Revote in Washington Governors Race?
John Fund poses the question, “Ukraine gets to revote. Why can’t Washington state?”
There is no provision in Washington state law for holding a new election. It would have to be ordered by the state Supreme Court or by a special session of the legislature. But now is the time to raise the issue because no one knows for sure which candidate will come out ahead this week in the final count. Sam Reed, the state’s secretary of state, says a rerun of the election is eminently doable and notes that a small town in Washington did rerun an election after it was discovered that some people who were ineligible had been allowed to cast ballots.
There is also a precedent for a statewide rerun of an election in recent times. In 1974, New Hampshire Democrat John Durkin ran for the U.S. Senate and very narrowly lost. A recount overturned the original result and gave Mr. Durkin a 10-vote lead over Republican Louis Wyman. But then the state’s Ballot Law Commission recounted the ballots and certified Mr. Wyman the winner by two votes. Mr. Durkin had no real evidence of fraud, but he contested the election anyway. The Democratic-controlled Senate sided with him and refused to honor the state’s certification. The seat remained vacant for seven months. The debate spanned 100 hours over a month with 35 inconclusive roll-call votes. The 1975 impasse ended only when Mr. Durkin agreed to a special election. He won that race, but then lost a bid for a second term in 1980.
If leaders of both parties could agree that the November election has been hopelessly compromised, public pressure for a clarifying rematch would build. It would be highly irregular, but so too is the fact that whoever wins the third count of votes would govern under a cloud in which their legitimacy would be questioned.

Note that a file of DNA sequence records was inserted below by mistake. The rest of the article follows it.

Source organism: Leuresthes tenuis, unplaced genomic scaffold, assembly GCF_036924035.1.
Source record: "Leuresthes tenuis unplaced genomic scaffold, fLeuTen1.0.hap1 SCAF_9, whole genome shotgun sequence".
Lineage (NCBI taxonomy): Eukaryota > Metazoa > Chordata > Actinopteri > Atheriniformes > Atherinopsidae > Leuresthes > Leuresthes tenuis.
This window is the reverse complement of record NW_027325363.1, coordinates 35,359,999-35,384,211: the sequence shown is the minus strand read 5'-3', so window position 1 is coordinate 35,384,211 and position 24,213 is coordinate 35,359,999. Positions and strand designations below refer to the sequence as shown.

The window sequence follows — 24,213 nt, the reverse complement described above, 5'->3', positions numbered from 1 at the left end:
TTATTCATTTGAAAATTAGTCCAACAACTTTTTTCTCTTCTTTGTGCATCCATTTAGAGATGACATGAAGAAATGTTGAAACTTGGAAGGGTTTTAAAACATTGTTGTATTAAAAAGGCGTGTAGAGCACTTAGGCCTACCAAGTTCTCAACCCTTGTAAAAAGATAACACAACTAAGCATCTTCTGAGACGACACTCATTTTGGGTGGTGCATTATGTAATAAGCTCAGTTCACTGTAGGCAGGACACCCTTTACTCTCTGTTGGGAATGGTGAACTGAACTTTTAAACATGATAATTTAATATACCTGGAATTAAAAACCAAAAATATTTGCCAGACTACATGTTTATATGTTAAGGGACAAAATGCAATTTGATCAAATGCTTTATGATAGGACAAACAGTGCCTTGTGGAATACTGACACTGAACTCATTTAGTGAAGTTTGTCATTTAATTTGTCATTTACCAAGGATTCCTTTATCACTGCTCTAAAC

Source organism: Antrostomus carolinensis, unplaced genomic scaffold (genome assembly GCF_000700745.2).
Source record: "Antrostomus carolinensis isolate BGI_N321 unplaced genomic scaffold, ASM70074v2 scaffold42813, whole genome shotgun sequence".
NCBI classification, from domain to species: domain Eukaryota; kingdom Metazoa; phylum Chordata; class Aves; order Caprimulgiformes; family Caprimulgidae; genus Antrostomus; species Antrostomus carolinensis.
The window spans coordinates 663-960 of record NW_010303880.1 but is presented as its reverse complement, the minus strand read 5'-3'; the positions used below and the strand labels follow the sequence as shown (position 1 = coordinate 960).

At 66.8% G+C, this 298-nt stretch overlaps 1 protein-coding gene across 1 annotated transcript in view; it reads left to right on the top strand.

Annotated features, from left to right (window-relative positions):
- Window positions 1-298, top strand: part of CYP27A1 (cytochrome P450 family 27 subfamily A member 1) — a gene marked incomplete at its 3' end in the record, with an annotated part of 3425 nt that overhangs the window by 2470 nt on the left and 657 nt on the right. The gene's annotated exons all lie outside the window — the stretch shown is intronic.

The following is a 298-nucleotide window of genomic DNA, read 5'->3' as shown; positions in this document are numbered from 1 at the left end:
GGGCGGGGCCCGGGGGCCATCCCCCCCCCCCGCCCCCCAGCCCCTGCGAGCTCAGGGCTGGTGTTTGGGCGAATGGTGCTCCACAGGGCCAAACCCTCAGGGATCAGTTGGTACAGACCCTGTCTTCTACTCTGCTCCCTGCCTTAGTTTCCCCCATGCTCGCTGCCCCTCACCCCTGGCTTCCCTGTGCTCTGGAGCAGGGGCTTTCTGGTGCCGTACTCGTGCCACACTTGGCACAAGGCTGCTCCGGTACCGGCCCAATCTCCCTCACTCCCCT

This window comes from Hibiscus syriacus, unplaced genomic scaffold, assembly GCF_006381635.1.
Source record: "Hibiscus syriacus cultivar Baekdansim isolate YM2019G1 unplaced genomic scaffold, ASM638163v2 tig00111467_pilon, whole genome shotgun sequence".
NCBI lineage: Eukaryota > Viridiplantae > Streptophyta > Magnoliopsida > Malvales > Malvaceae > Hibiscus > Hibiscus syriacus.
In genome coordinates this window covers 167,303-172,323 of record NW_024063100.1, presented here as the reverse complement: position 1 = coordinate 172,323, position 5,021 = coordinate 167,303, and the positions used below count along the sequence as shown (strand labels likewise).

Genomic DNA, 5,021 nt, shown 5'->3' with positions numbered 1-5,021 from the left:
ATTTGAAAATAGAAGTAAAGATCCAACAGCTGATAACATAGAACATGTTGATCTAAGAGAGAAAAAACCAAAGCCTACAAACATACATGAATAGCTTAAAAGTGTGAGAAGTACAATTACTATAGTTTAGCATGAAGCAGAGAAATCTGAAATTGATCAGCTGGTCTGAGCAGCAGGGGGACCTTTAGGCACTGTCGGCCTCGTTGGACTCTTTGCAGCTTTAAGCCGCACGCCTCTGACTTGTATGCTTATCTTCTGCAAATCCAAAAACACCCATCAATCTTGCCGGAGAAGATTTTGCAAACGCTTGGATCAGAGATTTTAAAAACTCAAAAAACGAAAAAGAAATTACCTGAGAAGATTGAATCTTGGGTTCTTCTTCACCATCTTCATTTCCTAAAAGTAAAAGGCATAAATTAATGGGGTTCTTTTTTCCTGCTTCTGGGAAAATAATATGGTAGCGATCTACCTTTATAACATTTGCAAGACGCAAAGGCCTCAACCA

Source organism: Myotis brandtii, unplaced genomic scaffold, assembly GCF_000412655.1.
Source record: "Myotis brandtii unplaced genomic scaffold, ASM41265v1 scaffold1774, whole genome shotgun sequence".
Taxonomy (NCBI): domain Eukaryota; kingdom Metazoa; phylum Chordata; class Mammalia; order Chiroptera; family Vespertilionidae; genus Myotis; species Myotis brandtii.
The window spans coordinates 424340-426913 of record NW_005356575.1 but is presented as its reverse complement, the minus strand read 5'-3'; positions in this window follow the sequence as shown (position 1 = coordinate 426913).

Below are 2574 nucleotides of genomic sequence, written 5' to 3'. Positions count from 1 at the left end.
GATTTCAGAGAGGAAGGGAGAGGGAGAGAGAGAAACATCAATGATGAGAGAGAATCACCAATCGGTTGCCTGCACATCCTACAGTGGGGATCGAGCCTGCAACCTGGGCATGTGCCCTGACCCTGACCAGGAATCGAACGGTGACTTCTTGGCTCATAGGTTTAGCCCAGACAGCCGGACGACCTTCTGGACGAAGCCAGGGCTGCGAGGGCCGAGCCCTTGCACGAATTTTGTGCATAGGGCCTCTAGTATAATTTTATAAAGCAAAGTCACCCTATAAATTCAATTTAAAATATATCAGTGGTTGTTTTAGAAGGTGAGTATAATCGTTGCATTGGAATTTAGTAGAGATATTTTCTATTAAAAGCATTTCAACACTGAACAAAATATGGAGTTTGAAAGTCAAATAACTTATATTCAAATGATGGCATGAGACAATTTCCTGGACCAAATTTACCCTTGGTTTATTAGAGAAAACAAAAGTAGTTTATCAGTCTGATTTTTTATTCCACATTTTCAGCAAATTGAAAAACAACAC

Aside from the question of whether a do-over is fair under the existing rules of the game, why would a revote be any less prone to manipulation and nonsense than the first one?
Fund is right about this one, though:
Let’s hope the public will also demand a thorough housecleaning of Washington state’s election laws, which imprudently allow 65% of its voters to cast troublesome absentee ballots.
Washington state’s predicament is also a warning flare for the rest of the country about how sloppy our election procedures still are. In most states we are just as unable to handle a photo-finish election as we were when the Bush v. Gore legal fight occurred in 2000; It’s time to redouble our efforts to make our elections something the rest of the world can’t snicker at.
Widespread absentee voting and such things as Motor Voter, which allows people to register to vote without establishing their identity, create a system ripe with opportunities for fraud. Given the litigious nature of modern American society, this means no close election in a meaningful race will ever be without taint. The loser will always go to court to overturn the results and/or claim the election was stolen.
Sadly, there is no easy way out of this mess.